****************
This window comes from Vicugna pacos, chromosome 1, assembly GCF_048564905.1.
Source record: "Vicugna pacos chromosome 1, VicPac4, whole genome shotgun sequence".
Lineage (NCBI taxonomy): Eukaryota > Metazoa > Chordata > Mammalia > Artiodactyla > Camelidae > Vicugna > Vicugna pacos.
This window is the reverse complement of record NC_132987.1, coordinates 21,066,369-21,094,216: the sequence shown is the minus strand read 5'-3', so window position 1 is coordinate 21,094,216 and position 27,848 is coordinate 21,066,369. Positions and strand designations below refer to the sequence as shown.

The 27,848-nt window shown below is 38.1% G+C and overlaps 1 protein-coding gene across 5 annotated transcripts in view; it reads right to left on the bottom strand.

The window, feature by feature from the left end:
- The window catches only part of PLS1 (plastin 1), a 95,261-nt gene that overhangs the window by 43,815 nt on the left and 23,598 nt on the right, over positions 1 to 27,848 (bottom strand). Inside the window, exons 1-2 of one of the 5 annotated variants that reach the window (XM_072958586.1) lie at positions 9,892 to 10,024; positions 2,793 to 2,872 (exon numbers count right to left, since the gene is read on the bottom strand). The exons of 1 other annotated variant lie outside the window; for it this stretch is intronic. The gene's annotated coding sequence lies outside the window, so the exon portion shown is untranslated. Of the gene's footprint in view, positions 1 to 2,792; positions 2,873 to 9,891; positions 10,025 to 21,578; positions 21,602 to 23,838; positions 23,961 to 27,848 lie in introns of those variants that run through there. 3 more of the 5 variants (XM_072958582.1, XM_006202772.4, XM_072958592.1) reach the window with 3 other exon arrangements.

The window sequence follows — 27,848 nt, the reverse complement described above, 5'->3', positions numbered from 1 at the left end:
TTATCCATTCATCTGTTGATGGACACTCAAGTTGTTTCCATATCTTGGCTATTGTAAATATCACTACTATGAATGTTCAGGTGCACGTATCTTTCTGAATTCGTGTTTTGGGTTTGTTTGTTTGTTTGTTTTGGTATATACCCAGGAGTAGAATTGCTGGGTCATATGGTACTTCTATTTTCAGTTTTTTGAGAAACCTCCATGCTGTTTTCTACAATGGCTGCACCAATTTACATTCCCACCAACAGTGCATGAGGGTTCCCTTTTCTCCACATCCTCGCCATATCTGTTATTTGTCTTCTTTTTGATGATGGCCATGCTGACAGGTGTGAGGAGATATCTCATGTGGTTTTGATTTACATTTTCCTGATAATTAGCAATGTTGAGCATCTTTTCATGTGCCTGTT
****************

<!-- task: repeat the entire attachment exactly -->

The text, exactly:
This window comes from Vicugna pacos, chromosome 1, assembly GCF_048564905.1.
Source record: "Vicugna pacos chromosome 1, VicPac4, whole genome shotgun sequence".
Lineage (NCBI taxonomy): Eukaryota > Metazoa > Chordata > Mammalia > Artiodactyla > Camelidae > Vicugna > Vicugna pacos.
This window is the reverse complement of record NC_132987.1, coordinates 21,066,369-21,094,216: the sequence shown is the minus strand read 5'-3', so window position 1 is coordinate 21,094,216 and position 27,848 is coordinate 21,066,369. Positions and strand designations below refer to the sequence as shown.

The 27,848-nt window shown below is 38.1% G+C and overlaps 1 protein-coding gene across 5 annotated transcripts in view; it reads right to left on the bottom strand.

The window, feature by feature from the left end:
- The window catches only part of PLS1 (plastin 1), a 95,261-nt gene that overhangs the window by 43,815 nt on the left and 23,598 nt on the right, over positions 1 to 27,848 (bottom strand). Inside the window, exons 1-2 of one of the 5 annotated variants that reach the window (XM_072958586.1) lie at positions 9,892 to 10,024; positions 2,793 to 2,872 (exon numbers count right to left, since the gene is read on the bottom strand). The exons of 1 other annotated variant lie outside the window; for it this stretch is intronic. The gene's annotated coding sequence lies outside the window, so the exon portion shown is untranslated. Of the gene's footprint in view, positions 1 to 2,792; positions 2,873 to 9,891; positions 10,025 to 21,578; positions 21,602 to 23,838; positions 23,961 to 27,848 lie in introns of those variants that run through there. 3 more of the 5 variants (XM_072958582.1, XM_006202772.4, XM_072958592.1) reach the window with 3 other exon arrangements.

The window sequence follows — 27,848 nt, the reverse complement described above, 5'->3', positions numbered from 1 at the left end:
TTATCCATTCATCTGTTGATGGACACTCAAGTTGTTTCCATATCTTGGCTATTGTAAATATCACTACTATGAATGTTCAGGTGCACGTATCTTTCTGAATTCGTGTTTTGGGTTTGTTTGTTTGTTTGTTTTGGTATATACCCAGGAGTAGAATTGCTGGGTCATATGGTACTTCTATTTTCAGTTTTTTGAGAAACCTCCATGCTGTTTTCTACAATGGCTGCACCAATTTACATTCCCACCAACAGTGCATGAGGGTTCCCTTTTCTCCACATCCTCGCCATATCTGTTATTTGTCTTCTTTTTGATGATGGCCATGCTGACAGGTGTGAGGAGATATCTCATGTGGTTTTGATTTACATTTTCCTGATAATTAGCAATGTTGAGCATCTTTTCATGTGCCTGTT